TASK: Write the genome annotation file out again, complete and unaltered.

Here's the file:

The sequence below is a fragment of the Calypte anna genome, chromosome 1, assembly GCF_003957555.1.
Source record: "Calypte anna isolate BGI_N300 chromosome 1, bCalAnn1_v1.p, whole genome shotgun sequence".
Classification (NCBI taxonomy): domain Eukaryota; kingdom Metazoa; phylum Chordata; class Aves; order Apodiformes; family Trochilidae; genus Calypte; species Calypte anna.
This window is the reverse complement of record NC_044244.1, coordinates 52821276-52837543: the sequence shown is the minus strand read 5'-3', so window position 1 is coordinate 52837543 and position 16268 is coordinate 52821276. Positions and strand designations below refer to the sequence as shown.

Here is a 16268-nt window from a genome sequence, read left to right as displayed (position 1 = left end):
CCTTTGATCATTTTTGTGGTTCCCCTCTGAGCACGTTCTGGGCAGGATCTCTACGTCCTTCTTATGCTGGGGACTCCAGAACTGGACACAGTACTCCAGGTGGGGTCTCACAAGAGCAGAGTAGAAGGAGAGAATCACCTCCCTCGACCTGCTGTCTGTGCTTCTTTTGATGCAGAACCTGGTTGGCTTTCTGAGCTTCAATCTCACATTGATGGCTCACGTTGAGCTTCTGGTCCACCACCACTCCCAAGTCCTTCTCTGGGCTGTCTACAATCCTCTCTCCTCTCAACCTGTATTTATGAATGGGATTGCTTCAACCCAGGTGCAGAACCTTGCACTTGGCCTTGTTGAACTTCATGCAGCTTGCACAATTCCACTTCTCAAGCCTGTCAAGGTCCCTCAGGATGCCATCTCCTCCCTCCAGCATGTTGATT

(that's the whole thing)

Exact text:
The sequence below is a fragment of the Calypte anna genome, chromosome 1, assembly GCF_003957555.1.
Source record: "Calypte anna isolate BGI_N300 chromosome 1, bCalAnn1_v1.p, whole genome shotgun sequence".
Classification (NCBI taxonomy): domain Eukaryota; kingdom Metazoa; phylum Chordata; class Aves; order Apodiformes; family Trochilidae; genus Calypte; species Calypte anna.
This window is the reverse complement of record NC_044244.1, coordinates 52821276-52837543: the sequence shown is the minus strand read 5'-3', so window position 1 is coordinate 52837543 and position 16268 is coordinate 52821276. Positions and strand designations below refer to the sequence as shown.

Here is a 16268-nt window from a genome sequence, read left to right as displayed (position 1 = left end):
CCTTTGATCATTTTTGTGGTTCCCCTCTGAGCACGTTCTGGGCAGGATCTCTACGTCCTTCTTATGCTGGGGACTCCAGAACTGGACACAGTACTCCAGGTGGGGTCTCACAAGAGCAGAGTAGAAGGAGAGAATCACCTCCCTCGACCTGCTGTCTGTGCTTCTTTTGATGCAGAACCTGGTTGGCTTTCTGAGCTTCAATCTCACATTGATGGCTCACGTTGAGCTTCTGGTCCACCACCACTCCCAAGTCCTTCTCTGGGCTGTCTACAATCCTCTCTCCTCTCAACCTGTATTTATGAATGGGATTGCTTCAACCCAGGTGCAGAACCTTGCACTTGGCCTTGTTGAACTTCATGCAGCTTGCACAATTCCACTTCTCAAGCCTGTCAAGGTCCCTCAGGATGCCATCTCCTCCCTCCAGCATGTTGATT